As a result, Oregonians were forced to spend time, money and effort to
refer and defeat the issue through the initiative process. Winters is
defensive, but not apologetic. Winters gets BrainstormNW’s endorsement,
though we suggest that she admit her mistake. But it’s time to move
on, with Winters for Congress, District 5.
are blessed by having quality candidates, such as Winters and Zupancic
in their congressional primaries in Oregon. Jim Zupancic is
a bright, articulate young lawyer with a wealth of experience
in international trade that could serve Oregon well in Congress. He has
focused his campaign upon his opposition to Measure 30 and support of
President Bush’s tax cuts, which he wants to make permanent. He
wants to place spending limits on Congress.
But Zupancic signed a pledge during the last legislative race to support
increased funding for schools even if it meant increased taxes. He now
says that he would have only supported a tax increase if it were referred
to the voters. BrainstormNW would feel more comfortable in this instance
with a track record of fiscal discipline and, therefore, we urge Mr. Zupancic,
a solid, strong candidate, to continue and deepen his political involvement,
and to prove his fiscal conservatism for a future run at the state house
Scars and Soft Skills
Betsy Close, Republican for
Secretary of State
being a legislator seems to take a heavy toll on those who step forward
to serve us. In the course of our interviews it was easy to tell who was
stepping up to the political plate fresh and enthusiastic, and who had
been worn and scarred by previous duty. At times this became somewhat
distracting—one candidate so optimistic but perhaps naïve,
the other more shrill, combative, but probably more practical about what
could and should be accomplished.
for Secretary of State is an important statewide office for Republicans.
It’s critical for R’s, who currently hold no statewide seats,
to field polished, optimistic, likeable candidates with a good chance
of winning in November. And while Fred Granum, an attorney, small business
exec and entrepreneur from Cedar Mill, seems to fill this bill very well,
in the end it was impossible not to reward Close for her three terms of
service in the Oregon House, representing District 15.
in the legislature Close has been a steady, reliable vote for fiscal conservatism,
including casting tough “no” votes on tax increases and keeping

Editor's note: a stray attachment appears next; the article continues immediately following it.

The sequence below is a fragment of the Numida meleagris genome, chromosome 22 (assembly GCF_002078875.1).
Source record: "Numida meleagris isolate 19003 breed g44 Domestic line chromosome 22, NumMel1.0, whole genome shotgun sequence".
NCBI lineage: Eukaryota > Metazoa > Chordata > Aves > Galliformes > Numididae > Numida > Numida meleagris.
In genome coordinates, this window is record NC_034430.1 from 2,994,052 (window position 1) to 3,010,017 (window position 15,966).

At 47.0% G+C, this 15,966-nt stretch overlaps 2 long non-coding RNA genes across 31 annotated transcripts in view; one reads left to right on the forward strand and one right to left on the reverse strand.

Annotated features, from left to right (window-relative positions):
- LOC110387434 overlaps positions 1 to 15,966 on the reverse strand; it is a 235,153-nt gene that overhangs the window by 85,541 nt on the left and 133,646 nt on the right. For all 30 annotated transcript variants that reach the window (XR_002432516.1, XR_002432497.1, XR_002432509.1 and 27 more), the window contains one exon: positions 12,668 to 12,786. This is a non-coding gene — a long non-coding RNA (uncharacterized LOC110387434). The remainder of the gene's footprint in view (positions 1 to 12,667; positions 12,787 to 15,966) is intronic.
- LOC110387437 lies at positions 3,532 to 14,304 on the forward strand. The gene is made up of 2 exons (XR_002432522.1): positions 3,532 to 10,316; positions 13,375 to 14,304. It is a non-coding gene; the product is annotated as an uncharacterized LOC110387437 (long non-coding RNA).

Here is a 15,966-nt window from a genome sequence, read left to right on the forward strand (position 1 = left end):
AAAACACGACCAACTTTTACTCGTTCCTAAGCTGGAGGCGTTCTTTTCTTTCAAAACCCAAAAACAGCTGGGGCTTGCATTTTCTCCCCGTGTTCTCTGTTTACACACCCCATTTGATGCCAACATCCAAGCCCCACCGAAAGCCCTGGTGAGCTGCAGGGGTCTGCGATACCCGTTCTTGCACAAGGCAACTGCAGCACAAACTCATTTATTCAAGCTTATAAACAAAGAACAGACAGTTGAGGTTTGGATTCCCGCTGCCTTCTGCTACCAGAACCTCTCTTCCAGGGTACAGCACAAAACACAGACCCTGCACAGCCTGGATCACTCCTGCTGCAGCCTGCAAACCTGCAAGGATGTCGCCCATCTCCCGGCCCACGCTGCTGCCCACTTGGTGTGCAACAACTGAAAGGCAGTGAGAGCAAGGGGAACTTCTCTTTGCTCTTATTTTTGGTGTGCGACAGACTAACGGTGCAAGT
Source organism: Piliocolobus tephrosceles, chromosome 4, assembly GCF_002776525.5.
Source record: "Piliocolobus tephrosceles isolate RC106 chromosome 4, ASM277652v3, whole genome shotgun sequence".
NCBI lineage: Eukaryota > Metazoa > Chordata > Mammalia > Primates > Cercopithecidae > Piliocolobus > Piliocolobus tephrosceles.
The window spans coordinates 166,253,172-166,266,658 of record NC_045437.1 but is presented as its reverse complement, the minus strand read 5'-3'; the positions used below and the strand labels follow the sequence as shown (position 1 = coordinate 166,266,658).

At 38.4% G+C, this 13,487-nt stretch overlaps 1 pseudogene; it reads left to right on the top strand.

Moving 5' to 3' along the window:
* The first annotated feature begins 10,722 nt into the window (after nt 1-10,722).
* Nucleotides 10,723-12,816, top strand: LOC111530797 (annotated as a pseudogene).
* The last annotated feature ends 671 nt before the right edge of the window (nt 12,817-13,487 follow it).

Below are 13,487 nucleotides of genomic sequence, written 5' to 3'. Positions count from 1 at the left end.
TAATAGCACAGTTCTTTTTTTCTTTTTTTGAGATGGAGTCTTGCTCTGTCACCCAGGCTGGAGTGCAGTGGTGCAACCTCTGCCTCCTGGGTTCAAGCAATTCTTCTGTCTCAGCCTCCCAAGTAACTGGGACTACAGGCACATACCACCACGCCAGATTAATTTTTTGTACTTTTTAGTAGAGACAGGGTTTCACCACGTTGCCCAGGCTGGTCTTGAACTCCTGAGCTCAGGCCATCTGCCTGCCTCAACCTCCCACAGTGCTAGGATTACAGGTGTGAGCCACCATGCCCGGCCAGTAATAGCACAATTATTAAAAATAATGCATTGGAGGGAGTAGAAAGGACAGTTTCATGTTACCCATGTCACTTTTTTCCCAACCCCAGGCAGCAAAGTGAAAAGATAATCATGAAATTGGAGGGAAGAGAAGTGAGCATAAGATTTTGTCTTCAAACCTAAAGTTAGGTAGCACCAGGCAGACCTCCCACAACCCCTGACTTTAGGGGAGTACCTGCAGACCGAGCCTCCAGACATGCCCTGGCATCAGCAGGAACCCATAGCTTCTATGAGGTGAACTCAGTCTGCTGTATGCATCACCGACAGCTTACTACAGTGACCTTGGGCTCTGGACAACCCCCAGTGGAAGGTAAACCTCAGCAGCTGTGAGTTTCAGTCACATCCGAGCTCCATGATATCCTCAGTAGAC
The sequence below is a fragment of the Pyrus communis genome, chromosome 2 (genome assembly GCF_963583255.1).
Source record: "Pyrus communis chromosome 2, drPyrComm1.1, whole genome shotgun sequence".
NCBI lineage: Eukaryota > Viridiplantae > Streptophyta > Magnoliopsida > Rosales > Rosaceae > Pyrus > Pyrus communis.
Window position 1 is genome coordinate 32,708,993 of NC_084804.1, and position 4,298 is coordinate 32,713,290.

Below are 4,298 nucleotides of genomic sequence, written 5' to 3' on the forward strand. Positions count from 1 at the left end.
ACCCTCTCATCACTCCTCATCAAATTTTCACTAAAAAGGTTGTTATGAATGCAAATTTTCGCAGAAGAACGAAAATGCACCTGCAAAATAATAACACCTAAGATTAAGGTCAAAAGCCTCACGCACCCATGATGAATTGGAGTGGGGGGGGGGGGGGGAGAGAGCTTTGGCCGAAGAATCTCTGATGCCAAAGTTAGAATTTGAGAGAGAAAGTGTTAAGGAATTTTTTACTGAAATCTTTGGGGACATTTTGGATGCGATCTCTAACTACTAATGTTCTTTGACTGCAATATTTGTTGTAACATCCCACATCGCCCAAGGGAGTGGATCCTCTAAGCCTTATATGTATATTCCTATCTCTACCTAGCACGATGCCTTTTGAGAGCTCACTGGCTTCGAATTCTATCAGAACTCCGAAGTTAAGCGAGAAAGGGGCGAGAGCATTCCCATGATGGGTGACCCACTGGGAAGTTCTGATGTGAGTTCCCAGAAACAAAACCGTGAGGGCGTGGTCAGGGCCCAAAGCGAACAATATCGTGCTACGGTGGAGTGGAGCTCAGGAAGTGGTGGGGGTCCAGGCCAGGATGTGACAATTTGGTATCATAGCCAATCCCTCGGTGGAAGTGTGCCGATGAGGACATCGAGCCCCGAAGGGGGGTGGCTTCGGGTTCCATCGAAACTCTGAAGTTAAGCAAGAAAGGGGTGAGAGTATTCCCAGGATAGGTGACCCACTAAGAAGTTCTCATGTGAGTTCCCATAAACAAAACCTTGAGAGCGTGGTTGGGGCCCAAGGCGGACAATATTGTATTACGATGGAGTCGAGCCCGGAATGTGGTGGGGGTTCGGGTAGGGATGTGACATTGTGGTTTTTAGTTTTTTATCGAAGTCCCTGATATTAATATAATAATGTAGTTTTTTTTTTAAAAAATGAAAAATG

a sharp eye on new spending. Close also has been a reliable vote for education
reform—charter schools, and smart reforms in land use and forest
noted their interest in de-politicizing the Secretary of State’s
office, in additional audits, and in better monitoring of elections process.
Both had sharp criticism for incumbent Bill Bradbury. The difference—Granum
seems to believe that all can be repaired if we all just get along better.
On the other hand, Close seems nearly as partisan in her criticisms as
Bradbury has been in his execution of the duties of office. Still, Close
is probably more in touch with the realities of the politics involved,
and thus may develop a stronger campaign.
no doubt that Fred Granum brings polish, relaxed optimism and strong business
experience to this primary race. Still BrainstormNW’s endorsement
goes to Close, though we think she should rein in any vestiges of legislative
partisanship as she campaigns to represent all the voters of Oregon. But
we didn’t fall off the turnip truck yesterday—this is a high
stakes race for what is currently a highly politicized office. And a successful
campaign will require a tough, clear-eyed competitor like Betsy Close,
who may have battle scars, but she earned them representing Oregonians
through some extremely difficult sessions in the legislature. We’re
hopeful and confident that Close can easily hone the additional, softer
skills important to serve voters well in this office.
Schopp for Metro Council District 3
races are usually echo chambers for smart growth advocates, which is why
we usually take a pass. This election, however, there’s one race
worth taking note of. Metro critic Steve Schopp, a Tualatin-based contractor
who is active on land use issues, is challenging Carl Hosticka for Metro
Council District 3.
Suffice to say it would be refreshing to have an alternative voice, just
one, on the Metro Council. Schopp for Metro District 3.
BrainstormNW - May 2004